Consumer electronics manufacturers are grappling with a vexing issue: how to make users more loyal to their products and companies. New Accenture research explored this question and arrived at three recommendations: First, manufacturers need to focus more on developing new, cohesive business models called "superstacks"; second, they need to develop more extensive and predictive analytics capabilities; and third, they should create more sophisticated social media programs.
These recommendations are summarized and explained in a new Accenture report, "Building Customer Loyalty for Consumer Electronics Manufacturers." The research polled more than 10,000 consumers from 27 countries, focusing on their changing expectations across 10 industries, including consumer electronics manufacturing. The research uncovered intriguing statistics about customer loyalty that provide the underpinnings upon which the three recommendations were made.
The research found that:
- only one-fifth (20 percent) of consumers say they feel "loyal" to their current consumer electronics manufacturers, suggesting that 80 percent feel no loyalty;
- only 10 percent of consumer electronics customers say, "It's too much of a hassle to switch manufacturers," implying that 90 percent are quite willing to switch;
- the top two drivers for customers to switch manufacturers are "competitive pricing," cited by 43 percent, and "value for the money," referenced by 35 percent; and,
- nearly half (48 percent) of the consumers surveyed "consider shopping around for better deals."
With these dynamics in mind, manufacturers need to understand how customer loyalty has been built in the past and how this needs to change now.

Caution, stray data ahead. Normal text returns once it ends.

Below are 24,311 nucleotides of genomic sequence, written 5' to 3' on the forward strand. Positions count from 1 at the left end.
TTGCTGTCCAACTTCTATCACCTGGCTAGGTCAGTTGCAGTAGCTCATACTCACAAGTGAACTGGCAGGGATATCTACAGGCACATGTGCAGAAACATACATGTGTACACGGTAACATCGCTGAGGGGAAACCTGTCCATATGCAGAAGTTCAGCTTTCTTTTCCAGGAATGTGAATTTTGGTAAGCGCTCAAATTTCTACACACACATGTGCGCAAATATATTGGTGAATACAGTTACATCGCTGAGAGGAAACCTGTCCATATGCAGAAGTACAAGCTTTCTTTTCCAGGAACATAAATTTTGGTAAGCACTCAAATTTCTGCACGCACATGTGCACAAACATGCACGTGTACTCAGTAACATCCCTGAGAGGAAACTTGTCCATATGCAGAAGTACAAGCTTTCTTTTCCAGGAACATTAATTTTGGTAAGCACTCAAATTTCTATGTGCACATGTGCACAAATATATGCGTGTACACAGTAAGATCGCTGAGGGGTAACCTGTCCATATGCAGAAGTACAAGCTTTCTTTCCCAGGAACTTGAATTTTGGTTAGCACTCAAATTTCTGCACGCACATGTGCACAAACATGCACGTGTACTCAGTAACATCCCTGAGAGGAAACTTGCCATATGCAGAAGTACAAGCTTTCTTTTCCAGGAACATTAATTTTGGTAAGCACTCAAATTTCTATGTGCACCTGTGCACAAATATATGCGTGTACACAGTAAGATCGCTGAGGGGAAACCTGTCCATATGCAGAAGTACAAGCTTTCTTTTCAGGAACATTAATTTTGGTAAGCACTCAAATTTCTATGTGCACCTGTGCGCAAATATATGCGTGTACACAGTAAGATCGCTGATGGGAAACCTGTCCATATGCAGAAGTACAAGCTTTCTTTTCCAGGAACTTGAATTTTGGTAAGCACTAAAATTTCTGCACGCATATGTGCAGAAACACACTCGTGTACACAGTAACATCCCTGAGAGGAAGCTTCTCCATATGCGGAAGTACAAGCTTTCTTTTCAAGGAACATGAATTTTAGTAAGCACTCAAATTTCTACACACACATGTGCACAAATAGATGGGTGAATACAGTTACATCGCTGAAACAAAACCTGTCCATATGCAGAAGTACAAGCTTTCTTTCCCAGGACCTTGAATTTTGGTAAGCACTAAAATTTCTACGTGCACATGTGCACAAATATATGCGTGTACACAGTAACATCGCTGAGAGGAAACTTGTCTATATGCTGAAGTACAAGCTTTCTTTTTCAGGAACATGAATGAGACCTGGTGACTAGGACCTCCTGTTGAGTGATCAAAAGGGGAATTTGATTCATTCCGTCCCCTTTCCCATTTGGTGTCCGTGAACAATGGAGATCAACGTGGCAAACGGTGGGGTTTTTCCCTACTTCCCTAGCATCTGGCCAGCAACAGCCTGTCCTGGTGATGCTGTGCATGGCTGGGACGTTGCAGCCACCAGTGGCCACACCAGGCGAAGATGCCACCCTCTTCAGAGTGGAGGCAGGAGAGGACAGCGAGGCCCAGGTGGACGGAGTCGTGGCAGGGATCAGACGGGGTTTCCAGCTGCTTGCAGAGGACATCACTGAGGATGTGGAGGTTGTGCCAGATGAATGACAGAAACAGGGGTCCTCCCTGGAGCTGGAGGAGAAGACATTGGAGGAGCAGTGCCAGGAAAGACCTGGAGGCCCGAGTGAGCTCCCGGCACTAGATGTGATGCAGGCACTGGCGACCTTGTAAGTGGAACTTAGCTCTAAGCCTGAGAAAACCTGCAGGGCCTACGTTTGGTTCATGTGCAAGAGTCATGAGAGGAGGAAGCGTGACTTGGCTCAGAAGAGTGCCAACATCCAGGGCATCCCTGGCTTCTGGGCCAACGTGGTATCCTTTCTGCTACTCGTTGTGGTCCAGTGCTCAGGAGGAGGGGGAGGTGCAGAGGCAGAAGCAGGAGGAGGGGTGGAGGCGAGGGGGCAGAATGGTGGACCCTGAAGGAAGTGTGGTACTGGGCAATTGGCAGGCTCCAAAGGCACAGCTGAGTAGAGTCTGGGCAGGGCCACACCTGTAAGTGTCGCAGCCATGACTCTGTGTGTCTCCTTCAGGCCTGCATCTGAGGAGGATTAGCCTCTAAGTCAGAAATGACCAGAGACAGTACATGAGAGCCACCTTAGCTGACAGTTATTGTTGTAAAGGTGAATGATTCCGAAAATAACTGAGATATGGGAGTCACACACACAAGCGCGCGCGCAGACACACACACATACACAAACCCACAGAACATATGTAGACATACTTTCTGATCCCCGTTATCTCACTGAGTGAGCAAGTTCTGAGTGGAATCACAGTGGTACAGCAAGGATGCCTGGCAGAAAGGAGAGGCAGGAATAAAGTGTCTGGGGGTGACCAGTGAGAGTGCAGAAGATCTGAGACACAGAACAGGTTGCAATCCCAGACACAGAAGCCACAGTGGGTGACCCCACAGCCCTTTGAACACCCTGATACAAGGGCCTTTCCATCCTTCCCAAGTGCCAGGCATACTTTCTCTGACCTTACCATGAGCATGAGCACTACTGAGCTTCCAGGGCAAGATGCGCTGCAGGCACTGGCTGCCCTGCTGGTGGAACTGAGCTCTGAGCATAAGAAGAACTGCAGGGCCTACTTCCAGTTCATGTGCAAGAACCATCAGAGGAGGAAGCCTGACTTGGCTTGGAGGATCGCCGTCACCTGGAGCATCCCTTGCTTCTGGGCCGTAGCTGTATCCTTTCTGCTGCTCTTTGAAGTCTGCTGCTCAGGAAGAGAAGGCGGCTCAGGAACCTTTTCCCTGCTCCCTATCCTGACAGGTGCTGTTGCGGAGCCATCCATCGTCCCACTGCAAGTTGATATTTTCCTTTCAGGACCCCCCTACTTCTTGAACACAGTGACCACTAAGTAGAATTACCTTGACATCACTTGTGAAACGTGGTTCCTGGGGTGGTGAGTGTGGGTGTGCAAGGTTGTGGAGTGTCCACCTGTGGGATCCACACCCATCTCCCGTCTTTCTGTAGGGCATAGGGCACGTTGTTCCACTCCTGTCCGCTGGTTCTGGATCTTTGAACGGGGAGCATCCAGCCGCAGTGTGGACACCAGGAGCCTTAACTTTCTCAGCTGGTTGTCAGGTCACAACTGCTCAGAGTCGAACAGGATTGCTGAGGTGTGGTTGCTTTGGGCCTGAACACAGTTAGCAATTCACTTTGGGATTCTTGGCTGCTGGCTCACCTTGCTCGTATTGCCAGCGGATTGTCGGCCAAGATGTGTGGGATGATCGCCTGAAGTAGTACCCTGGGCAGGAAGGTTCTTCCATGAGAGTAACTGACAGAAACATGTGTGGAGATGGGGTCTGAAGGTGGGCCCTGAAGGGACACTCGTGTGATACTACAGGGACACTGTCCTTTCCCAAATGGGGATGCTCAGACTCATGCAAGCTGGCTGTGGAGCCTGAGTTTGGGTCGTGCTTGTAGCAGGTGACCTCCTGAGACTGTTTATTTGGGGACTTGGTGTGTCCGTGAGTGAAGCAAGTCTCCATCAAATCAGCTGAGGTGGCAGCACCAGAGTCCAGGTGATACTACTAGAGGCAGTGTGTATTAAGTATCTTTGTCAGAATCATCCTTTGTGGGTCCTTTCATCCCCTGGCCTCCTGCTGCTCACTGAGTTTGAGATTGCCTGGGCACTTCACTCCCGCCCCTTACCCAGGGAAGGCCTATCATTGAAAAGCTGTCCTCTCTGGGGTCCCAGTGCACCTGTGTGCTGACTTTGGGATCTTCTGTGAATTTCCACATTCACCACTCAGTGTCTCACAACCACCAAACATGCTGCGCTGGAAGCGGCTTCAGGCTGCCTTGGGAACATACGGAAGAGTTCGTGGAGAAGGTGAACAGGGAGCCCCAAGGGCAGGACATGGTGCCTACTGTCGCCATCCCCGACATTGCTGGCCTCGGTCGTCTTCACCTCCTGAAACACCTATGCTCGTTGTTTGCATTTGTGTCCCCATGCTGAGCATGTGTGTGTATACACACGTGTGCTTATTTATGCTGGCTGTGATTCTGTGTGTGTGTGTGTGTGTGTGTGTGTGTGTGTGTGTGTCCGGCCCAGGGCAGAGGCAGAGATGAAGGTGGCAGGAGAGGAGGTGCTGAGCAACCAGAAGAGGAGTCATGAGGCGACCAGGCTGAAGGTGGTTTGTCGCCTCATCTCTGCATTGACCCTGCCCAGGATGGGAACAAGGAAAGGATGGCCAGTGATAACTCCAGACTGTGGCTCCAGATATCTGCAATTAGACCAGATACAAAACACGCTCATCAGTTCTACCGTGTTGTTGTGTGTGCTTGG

Historically, manufacturers have strived to increase customer engagement and add perceived value through product innovation—offering new or improved features to combat perceptions of product commoditization. Now, however, innovation in consumer electronics is being driven more by a new business model Accenture calls a "superstack." A superstack is a more extensive and comprehensive integration of operating systems, semiconductor chips, devices, applications, and end-user services than the industry has traditionally achieved.
While an example of traditional product innovation might be something like adding a global positioning satellite feature to a smartphone, superstacks are more about innovation, holistically and thoroughly bolstering the overall experience using the product. The Apple iPhone has been a trailblazing example, engendering exceptional customer loyalty thanks to its widespread, tight, and smart integration of technologies, applications, and services.
A wide array of consumer electronics manufacturers are positioned to benefit from using the superstack concept and model. In fact, according to another recent Accenture survey, "Competing in a High-Tech Industry Superstack," 83 percent of surveyed executives from the consumer electronics industry and others said their businesses have been or are being impacted by superstacks.